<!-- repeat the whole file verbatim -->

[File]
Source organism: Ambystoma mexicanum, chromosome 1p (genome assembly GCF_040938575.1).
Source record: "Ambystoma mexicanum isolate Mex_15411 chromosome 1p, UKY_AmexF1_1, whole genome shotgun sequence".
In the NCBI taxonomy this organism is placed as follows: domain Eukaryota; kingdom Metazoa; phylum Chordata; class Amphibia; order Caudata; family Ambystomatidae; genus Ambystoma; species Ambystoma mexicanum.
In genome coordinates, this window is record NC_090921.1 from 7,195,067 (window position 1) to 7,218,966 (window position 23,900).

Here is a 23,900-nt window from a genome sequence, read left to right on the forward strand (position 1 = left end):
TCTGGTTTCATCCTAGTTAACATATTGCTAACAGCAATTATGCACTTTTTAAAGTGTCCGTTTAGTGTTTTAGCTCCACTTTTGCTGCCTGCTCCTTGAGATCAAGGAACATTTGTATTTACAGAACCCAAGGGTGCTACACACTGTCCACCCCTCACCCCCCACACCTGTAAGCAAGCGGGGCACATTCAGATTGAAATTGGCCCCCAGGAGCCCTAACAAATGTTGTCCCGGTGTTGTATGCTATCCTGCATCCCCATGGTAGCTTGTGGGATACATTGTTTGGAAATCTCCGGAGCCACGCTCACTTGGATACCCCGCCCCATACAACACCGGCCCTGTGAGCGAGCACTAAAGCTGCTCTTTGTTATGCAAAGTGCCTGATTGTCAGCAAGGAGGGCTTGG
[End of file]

Source organism: Ambystoma mexicanum, chromosome 1p (genome assembly GCF_040938575.1).
Source record: "Ambystoma mexicanum isolate Mex_15411 chromosome 1p, UKY_AmexF1_1, whole genome shotgun sequence".
In the NCBI taxonomy this organism is placed as follows: domain Eukaryota; kingdom Metazoa; phylum Chordata; class Amphibia; order Caudata; family Ambystomatidae; genus Ambystoma; species Ambystoma mexicanum.
In genome coordinates, this window is record NC_090921.1 from 7,195,067 (window position 1) to 7,218,966 (window position 23,900).

Here is a 23,900-nt window from a genome sequence, read left to right on the forward strand (position 1 = left end):
TCTGGTTTCATCCTAGTTAACATATTGCTAACAGCAATTATGCACTTTTTAAAGTGTCCGTTTAGTGTTTTAGCTCCACTTTTGCTGCCTGCTCCTTGAGATCAAGGAACATTTGTATTTACAGAACCCAAGGGTGCTACACACTGTCCACCCCTCACCCCCCACACCTGTAAGCAAGCGGGGCACATTCAGATTGAAATTGGCCCCCAGGAGCCCTAACAAATGTTGTCCCGGTGTTGTATGCTATCCTGCATCCCCATGGTAGCTTGTGGGATACATTGTTTGGAAATCTCCGGAGCCACGCTCACTTGGATACCCCGCCCCATACAACACCGGCCCTGTGAGCGAGCACTAAAGCTGCTCTTTGTTATGCAAAGTGCCTGATTGTCAGCAAGGAGGGCTTGG